|McDonnell Doodlebug at Langley|
|National origin||United States of America|
|Manufacturer||J.S. McDonnell Jr. & Associates|
|Designer||James Smith McDonnell, James Cowling, and Constantine Zakhartchenko|
|First flight||15 November 1929|
Design and development
The Doodlebug was built in response to a 1927 safety contest sponsored by the Daniel Guggenhiem Fund for the Promotion of Aeronautics with a prize of $100,000. The aircraft was built at the Hamilton Aero Manufacturing factory in Milwaukee, Wisconsin. l The Doodlebug is a tandem-seat low wing taildragger with a fabric covered steel tube fuselage. The landing gear featured widely spaced main wheels. The wings featured full length leading-edge slats.
The Doodlebug was produced too late to compete, but was granted an exemption. The aircraft's tail folded upward in initial demonstrations at Mitchel Field in New York, and allowed more extensions to repair damages. After a forced landing due to engine failure, the Doodlebug missed the opportunity to be judged in the competition. The winner of the competition was a Curtiss Tanager. The forced landing caused McDonnell a back injury, but the aircraft was demonstrated throughout the start of the Great Depression. In 1931 the Doodlebug was sold to the National Advisory Committee for Aeronautics (NACA) as a demonstrator for leading edge slats.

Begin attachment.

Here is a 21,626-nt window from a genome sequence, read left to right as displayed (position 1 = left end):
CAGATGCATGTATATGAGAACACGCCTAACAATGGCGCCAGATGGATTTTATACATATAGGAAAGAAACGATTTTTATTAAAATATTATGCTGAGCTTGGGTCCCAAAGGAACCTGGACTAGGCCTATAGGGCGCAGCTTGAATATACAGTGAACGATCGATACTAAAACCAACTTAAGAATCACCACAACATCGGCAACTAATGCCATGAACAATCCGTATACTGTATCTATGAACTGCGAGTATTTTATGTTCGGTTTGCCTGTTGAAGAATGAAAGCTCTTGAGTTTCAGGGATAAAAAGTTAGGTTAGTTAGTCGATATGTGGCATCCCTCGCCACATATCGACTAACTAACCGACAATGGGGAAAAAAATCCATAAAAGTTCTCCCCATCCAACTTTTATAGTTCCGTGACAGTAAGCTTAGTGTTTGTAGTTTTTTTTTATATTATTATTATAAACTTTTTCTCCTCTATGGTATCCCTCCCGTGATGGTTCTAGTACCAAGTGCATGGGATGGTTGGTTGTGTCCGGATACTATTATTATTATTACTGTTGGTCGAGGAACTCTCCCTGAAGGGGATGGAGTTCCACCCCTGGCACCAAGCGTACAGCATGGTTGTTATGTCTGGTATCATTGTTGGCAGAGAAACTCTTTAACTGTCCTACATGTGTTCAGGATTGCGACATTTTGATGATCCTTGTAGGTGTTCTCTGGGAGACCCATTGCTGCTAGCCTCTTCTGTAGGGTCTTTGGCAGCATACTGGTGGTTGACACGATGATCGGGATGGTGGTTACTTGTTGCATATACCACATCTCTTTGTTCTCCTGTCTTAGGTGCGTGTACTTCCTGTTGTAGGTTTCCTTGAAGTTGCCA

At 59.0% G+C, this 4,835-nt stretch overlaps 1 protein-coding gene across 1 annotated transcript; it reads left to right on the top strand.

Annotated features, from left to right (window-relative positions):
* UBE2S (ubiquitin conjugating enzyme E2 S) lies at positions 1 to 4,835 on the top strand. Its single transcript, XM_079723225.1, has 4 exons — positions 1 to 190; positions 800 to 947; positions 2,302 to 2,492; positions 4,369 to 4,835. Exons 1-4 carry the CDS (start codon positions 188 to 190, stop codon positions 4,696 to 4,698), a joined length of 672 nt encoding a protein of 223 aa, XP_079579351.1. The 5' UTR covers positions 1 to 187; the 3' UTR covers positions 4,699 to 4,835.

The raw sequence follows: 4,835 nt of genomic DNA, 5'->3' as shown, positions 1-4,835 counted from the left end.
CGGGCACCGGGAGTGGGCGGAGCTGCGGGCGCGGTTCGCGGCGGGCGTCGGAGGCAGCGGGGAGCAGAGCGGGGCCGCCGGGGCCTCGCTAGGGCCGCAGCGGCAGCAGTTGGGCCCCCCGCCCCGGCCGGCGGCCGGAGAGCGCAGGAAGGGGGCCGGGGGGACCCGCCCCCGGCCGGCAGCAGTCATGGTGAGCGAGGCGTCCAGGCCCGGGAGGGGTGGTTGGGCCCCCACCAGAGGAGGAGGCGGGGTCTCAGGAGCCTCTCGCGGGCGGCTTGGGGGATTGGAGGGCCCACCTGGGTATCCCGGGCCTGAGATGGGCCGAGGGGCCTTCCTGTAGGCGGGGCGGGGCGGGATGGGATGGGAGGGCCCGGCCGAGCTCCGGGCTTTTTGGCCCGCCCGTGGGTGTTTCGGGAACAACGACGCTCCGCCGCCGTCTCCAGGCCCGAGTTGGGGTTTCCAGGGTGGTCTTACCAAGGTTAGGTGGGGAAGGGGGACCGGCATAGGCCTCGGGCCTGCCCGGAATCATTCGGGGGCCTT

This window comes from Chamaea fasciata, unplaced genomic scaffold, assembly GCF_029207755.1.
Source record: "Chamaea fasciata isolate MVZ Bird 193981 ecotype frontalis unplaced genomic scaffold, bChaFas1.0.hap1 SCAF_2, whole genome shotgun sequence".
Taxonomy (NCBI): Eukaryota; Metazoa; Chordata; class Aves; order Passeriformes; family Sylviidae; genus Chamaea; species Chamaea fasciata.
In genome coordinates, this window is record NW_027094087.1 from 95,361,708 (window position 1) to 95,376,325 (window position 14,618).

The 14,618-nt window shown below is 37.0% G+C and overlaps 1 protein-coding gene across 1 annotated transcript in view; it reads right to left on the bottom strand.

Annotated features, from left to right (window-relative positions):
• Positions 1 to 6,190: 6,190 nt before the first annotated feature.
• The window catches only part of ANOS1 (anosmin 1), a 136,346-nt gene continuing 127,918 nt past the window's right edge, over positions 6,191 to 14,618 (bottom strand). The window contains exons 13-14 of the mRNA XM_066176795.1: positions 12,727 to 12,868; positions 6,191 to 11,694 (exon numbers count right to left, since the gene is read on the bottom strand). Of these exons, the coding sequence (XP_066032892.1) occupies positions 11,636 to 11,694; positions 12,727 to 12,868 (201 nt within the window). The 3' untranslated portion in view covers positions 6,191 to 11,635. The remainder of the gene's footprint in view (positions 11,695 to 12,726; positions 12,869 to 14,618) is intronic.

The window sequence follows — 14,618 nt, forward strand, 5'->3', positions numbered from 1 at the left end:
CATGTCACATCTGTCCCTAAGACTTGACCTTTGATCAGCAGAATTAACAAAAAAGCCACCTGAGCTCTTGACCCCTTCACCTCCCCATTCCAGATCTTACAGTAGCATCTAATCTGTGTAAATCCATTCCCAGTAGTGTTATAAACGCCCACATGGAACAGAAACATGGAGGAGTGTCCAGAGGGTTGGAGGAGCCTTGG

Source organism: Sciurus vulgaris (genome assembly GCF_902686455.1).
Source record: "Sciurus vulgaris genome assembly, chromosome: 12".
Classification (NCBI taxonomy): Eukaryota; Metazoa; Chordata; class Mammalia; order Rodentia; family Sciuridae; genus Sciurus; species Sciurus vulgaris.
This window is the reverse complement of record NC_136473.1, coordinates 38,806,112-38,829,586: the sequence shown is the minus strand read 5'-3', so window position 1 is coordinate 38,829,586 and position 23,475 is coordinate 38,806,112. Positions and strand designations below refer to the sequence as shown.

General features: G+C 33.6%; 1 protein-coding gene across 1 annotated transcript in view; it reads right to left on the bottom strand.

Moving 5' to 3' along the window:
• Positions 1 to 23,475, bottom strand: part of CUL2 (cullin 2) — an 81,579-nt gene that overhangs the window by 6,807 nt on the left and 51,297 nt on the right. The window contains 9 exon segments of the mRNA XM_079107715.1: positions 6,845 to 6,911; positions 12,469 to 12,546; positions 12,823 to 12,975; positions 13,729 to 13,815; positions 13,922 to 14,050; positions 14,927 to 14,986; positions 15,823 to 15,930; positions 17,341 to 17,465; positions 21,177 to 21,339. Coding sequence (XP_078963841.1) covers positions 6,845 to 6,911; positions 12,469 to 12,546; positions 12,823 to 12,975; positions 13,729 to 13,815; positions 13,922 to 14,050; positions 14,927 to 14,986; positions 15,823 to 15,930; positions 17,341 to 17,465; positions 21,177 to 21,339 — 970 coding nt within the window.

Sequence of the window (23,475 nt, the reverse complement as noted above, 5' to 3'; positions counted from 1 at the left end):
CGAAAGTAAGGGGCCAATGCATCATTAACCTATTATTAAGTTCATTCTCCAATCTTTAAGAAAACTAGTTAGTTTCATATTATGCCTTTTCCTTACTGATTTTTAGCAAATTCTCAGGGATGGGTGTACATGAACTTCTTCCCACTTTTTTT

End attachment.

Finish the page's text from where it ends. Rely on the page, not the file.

Specifications (McDonnell Doodlebug)
- Capacity: 2
- Length: 21 ft 4 in (6.50 m)
- Wingspan: 35 ft (11 m)
- Wing area: 196.5 sq ft (18.26 m2)
- Empty weight: 1,250 lb (567 kg)
- Gross weight: 1,800 lb (816 kg)
- Powerplant: 1 × Warner Scarab radial engine, 110 hp (82 kW)
- Maximum speed: 96 kn; 177 km/h (110 mph)
- René J. Francillon. McDonnell Douglas aircraft since 1920.
- Julian Bond (1940-), Missouri Historical Society. Gateway heritage: quarterly journal of the Missouri Historical Society-St. Louis, Missouri, Volumes 24-25.
- Muriel Siebert, Aimee Lee Ball. Changing the rules: adventures of a Wall Street maverick.
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